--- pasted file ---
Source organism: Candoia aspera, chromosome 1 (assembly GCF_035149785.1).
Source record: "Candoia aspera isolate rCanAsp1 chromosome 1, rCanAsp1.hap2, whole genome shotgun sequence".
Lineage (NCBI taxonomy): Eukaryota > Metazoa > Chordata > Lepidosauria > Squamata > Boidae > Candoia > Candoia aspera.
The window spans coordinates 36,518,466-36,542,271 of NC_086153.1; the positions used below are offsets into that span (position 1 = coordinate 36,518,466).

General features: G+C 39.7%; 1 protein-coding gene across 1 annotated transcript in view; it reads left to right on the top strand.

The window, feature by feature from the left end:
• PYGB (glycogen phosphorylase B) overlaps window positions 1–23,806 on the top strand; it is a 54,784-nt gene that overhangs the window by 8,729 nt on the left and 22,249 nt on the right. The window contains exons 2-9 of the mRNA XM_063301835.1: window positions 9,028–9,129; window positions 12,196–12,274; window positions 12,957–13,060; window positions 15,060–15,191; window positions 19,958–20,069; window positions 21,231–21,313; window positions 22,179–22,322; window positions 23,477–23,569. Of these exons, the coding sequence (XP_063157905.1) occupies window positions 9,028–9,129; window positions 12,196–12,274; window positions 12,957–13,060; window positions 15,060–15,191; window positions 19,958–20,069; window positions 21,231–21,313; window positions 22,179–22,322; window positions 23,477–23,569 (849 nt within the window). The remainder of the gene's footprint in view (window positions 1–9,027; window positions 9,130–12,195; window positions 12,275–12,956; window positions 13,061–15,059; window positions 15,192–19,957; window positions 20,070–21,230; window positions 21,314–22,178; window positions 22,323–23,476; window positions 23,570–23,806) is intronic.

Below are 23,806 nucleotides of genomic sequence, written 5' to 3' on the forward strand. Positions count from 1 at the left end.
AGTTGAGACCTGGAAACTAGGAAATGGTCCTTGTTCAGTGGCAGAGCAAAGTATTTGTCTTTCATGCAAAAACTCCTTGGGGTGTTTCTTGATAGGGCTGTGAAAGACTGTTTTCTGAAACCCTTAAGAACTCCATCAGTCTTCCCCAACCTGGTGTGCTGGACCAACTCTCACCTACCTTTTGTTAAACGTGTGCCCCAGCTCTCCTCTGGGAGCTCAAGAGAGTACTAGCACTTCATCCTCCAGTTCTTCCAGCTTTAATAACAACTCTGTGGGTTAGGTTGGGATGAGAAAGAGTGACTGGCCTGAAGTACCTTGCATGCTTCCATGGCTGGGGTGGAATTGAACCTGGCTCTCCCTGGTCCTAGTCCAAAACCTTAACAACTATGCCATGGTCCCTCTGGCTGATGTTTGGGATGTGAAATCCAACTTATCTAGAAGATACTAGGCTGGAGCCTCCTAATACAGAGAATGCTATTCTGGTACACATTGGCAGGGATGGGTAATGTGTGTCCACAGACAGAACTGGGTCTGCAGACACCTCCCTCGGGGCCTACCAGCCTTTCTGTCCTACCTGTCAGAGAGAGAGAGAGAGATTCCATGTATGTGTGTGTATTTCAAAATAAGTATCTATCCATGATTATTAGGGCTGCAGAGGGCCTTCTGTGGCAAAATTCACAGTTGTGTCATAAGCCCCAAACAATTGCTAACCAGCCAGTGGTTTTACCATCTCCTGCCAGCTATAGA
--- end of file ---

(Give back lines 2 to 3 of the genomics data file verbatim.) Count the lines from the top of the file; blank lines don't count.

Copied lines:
Source record: "Candoia aspera isolate rCanAsp1 chromosome 1, rCanAsp1.hap2, whole genome shotgun sequence".
Lineage (NCBI taxonomy): Eukaryota > Metazoa > Chordata > Lepidosauria > Squamata > Boidae > Candoia > Candoia aspera.